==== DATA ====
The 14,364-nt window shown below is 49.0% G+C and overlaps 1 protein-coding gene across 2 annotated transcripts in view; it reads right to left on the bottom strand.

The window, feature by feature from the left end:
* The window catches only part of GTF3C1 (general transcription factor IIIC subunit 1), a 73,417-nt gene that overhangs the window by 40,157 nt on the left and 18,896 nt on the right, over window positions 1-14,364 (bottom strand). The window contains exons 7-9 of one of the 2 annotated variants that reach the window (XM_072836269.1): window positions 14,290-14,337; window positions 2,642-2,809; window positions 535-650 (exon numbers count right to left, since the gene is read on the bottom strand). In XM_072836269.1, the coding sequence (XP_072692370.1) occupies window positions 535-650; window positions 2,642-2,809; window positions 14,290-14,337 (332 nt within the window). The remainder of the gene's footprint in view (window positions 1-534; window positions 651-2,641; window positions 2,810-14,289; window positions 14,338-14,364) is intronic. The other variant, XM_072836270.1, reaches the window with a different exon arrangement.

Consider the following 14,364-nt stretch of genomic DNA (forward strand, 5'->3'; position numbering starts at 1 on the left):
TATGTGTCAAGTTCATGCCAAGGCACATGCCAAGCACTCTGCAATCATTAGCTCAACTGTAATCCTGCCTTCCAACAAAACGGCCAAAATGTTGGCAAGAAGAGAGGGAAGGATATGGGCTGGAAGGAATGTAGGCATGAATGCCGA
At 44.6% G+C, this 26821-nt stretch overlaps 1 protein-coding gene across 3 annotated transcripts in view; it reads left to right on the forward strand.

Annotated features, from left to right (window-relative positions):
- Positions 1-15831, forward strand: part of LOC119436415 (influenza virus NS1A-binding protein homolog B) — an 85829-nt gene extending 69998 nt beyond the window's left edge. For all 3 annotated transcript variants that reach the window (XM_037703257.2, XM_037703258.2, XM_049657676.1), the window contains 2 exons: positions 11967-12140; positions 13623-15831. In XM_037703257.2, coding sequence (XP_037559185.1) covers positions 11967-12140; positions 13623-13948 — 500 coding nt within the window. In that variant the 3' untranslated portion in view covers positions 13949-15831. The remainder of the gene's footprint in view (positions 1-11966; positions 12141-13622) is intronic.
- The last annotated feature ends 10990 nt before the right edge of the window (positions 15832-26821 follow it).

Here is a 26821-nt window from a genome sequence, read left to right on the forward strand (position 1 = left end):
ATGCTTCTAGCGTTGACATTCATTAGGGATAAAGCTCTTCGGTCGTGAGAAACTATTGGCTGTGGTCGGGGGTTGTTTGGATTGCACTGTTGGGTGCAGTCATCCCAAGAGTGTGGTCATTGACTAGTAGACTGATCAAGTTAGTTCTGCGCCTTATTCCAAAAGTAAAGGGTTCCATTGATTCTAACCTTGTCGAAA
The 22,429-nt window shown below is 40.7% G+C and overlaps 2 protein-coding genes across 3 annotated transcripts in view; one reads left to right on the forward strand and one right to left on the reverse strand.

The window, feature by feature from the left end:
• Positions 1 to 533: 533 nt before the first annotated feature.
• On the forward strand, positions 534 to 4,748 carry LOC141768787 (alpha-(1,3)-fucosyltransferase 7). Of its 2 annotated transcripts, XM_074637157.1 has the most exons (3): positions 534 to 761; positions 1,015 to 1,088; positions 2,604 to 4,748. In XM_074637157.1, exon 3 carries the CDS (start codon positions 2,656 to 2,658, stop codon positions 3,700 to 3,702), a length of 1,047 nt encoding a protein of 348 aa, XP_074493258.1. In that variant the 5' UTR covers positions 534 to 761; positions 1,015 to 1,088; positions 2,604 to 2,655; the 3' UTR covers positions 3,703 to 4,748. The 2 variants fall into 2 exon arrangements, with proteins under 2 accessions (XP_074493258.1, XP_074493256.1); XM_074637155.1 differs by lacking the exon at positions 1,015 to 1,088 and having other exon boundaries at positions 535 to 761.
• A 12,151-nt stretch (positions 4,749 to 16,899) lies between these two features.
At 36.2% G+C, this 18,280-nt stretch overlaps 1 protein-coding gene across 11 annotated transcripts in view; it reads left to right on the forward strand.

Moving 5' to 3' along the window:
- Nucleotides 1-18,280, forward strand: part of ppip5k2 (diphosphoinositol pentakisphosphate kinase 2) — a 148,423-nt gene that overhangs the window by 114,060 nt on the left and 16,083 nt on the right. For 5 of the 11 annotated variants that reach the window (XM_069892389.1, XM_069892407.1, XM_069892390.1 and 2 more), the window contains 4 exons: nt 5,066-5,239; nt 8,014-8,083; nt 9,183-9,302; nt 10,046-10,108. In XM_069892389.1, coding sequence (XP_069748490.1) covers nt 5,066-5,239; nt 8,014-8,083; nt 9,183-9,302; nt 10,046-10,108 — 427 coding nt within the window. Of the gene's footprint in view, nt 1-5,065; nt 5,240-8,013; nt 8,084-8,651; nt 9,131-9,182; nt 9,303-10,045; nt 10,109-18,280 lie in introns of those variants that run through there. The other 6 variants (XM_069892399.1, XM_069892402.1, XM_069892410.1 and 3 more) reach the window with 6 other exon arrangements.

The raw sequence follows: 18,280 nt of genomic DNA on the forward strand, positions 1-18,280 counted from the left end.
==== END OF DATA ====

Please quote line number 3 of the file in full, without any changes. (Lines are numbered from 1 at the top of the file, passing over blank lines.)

* The window catches only part of GTF3C1 (general transcription factor IIIC subunit 1), a 73,417-nt gene that overhangs the window by 40,157 nt on the left and 18,896 nt on the right, over window positions 1-14,364 (bottom strand). The window contains exons 7-9 of one of the 2 annotated variants that reach the window (XM_072836269.1): window positions 14,290-14,337; window positions 2,642-2,809; window positions 535-650 (exon numbers count right to left, since the gene is read on the bottom strand). In XM_072836269.1, the coding sequence (XP_072692370.1) occupies window positions 535-650; window positions 2,642-2,809; window positions 14,290-14,337 (332 nt within the window). The remainder of the gene's footprint in view (window positions 1-534; window positions 651-2,641; window positions 2,810-14,289; window positions 14,338-14,364) is intronic. The other variant, XM_072836270.1, reaches the window with a different exon arrangement.